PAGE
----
Even leaders likely to be hazy on euro deal effect

BRUSSELS: There are times when the decisions taken at European Union summits are so complex that even those most experienced at reporting these events admit that they are struggling to understand what it all means.

After last night, and a 14 hour negotiating session, what I wonder is how many of the leaders themselves understand what they have agreed to and how it might play out?

The journalists have reported that Spain and Italy pushed their case for emergency assistance very hard, and that in the end Germany had to agree to the idea that EU funds could be used to help them.

In practice, this means under-writing their banks, but it also involves using the EU's emergency war chest to help them manage their national or sovereign debt by buying government bonds.

Chancellor Angela Merkel, facing questions from the German press, insisted that this was no major departure since the use of these joint European funds would still be subject to existing rules and, implicitly, Berlin's veto.

But they could not help reminding her that just before coming here she told the German parliament that a system for sharing European government debt (sub-text - for Germany to pay for those southern Europeans) wouldn't happen in her lifetime.

How can the leaders be so sure that this principle has not now been breached when they have made their commitment in principle to buy government bonds without knowing how it will work?

The word in Brussels is that they have not decided whether the joint European stability funds would buy this debt when it was issued (the primary market) or from existing holders (secondary). Other details concerning how they would try to control the market in these securities are also unclear.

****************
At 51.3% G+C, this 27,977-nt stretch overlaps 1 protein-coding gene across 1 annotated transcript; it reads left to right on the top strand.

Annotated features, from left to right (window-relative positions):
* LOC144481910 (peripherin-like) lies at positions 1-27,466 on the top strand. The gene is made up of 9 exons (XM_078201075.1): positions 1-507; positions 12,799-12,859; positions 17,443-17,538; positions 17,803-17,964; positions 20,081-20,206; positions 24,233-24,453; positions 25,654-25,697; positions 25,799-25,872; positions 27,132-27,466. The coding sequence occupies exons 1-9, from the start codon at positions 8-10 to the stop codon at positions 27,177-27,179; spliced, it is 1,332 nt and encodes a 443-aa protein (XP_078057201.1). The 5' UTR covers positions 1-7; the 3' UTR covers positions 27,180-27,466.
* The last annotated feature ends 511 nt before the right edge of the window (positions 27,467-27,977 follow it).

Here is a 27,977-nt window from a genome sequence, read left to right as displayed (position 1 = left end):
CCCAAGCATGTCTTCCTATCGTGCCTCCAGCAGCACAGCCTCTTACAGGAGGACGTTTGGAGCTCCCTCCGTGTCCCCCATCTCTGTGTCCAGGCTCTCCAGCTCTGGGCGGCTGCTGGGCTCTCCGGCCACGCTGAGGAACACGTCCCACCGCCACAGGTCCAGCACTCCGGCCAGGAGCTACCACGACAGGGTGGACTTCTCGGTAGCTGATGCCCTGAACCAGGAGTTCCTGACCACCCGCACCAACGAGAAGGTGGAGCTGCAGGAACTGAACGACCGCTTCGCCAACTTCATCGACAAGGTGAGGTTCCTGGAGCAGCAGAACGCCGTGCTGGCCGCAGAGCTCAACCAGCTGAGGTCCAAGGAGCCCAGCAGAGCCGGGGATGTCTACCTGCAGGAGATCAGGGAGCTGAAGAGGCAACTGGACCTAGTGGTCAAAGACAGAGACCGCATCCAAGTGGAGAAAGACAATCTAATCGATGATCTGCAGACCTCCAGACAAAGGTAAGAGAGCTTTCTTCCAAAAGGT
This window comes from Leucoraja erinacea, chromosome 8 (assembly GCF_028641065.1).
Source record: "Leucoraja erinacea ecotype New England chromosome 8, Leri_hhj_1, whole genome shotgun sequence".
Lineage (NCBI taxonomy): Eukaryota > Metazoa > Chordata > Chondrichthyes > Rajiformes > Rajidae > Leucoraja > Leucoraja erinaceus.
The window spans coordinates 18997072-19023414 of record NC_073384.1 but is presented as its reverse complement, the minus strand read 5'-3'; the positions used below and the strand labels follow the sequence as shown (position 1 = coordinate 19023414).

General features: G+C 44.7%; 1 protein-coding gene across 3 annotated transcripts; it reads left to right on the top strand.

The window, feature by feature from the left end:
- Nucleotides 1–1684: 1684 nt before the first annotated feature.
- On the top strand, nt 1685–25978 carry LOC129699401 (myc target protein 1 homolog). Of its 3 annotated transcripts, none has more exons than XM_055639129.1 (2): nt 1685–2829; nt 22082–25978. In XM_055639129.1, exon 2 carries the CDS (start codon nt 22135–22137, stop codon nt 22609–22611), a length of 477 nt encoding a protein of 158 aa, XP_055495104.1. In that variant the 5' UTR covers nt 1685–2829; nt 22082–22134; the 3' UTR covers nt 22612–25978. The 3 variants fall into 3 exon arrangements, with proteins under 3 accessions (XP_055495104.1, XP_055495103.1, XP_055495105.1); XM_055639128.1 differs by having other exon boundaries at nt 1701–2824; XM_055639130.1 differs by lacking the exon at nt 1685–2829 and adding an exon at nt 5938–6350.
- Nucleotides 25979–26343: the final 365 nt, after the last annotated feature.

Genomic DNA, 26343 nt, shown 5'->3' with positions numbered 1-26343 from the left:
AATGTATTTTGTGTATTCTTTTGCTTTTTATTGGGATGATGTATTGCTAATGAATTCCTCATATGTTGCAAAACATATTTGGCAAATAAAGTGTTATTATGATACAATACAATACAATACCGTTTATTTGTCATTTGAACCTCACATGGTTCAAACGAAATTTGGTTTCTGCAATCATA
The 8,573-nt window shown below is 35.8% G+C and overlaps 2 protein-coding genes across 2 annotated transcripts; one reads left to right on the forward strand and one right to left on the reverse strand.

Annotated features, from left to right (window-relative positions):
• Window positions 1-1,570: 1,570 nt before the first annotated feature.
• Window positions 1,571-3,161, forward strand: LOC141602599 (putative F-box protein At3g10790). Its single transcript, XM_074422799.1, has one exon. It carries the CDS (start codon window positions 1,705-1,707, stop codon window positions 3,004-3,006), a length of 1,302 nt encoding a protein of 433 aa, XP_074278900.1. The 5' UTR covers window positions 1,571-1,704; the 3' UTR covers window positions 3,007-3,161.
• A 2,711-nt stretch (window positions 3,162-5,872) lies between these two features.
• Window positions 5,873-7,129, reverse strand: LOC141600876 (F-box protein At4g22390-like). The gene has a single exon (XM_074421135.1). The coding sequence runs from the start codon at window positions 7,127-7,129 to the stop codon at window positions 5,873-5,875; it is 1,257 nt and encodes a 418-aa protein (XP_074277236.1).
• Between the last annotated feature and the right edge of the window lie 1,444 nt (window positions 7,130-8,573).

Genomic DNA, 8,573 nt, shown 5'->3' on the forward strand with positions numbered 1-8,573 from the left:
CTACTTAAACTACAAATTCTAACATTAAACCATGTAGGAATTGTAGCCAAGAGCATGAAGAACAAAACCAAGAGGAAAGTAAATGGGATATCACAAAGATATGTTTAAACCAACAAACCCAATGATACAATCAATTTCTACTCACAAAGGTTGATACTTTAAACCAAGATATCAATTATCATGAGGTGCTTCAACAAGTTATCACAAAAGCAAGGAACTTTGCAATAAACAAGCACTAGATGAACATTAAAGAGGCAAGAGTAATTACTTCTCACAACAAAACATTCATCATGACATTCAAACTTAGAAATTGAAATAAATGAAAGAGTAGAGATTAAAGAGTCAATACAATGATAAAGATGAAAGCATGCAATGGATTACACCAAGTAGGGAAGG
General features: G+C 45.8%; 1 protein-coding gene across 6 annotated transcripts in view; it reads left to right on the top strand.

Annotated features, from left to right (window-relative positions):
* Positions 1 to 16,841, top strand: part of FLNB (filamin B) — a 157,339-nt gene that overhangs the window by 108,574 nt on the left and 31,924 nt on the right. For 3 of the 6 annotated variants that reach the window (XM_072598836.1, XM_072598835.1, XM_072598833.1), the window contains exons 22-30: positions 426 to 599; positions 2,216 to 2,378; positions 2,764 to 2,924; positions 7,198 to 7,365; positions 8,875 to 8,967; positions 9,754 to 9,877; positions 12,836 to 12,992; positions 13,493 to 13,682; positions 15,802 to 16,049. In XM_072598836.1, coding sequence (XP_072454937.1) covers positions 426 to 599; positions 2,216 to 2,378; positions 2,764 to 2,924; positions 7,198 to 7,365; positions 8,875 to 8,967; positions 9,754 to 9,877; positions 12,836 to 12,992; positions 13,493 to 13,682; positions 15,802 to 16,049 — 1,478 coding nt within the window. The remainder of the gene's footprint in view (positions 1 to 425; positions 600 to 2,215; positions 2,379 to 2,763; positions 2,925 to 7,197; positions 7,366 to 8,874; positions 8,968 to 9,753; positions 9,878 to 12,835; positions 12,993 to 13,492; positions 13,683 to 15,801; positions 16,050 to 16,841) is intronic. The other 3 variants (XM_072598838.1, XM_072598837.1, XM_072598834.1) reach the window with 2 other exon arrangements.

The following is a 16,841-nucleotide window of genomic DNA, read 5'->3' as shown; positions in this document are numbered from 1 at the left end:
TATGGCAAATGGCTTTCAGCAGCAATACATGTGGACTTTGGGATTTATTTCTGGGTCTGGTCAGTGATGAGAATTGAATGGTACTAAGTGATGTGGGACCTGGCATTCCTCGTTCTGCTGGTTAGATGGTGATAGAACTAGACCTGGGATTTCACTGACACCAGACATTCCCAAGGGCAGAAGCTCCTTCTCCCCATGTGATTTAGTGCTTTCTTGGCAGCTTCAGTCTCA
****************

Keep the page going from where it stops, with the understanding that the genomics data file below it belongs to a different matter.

While much has not yet been fleshed out one thing is clear enough, that if their arrangements are not water-tight, huge movements of capital in the international markets could soon test them to destruction.

During one earlier foray into buying back bonds, the EU managed to spend 20bn euros in one week. At this rate, even the hundreds of billions assembled at such high political cost to stabilise the euro could be burnt up alarmingly quickly.

In a potentially terminal crisis for the single currency, in which the international markets were speculating against Italian or Spanish bonds, under-written by joint EU funds, would not all today's talk about safeguards be forgotten?

At that point it might be a case of pouring in more - whether it was a crisis of government debt or one in the banks of that country - or seeing the collapse of the whole financial edifice.

When I asked one Commission insider today about the ill-defined nature of this agreement to underwrite sovereign debt he told me, "That's what always happens at summits, the detail is sketched in later".

There is something in this of course, and it is why we journalists often find it so hard to answer the "will it work?" question.

In this case I wonder though whether the leaders who agreed to it have any better idea.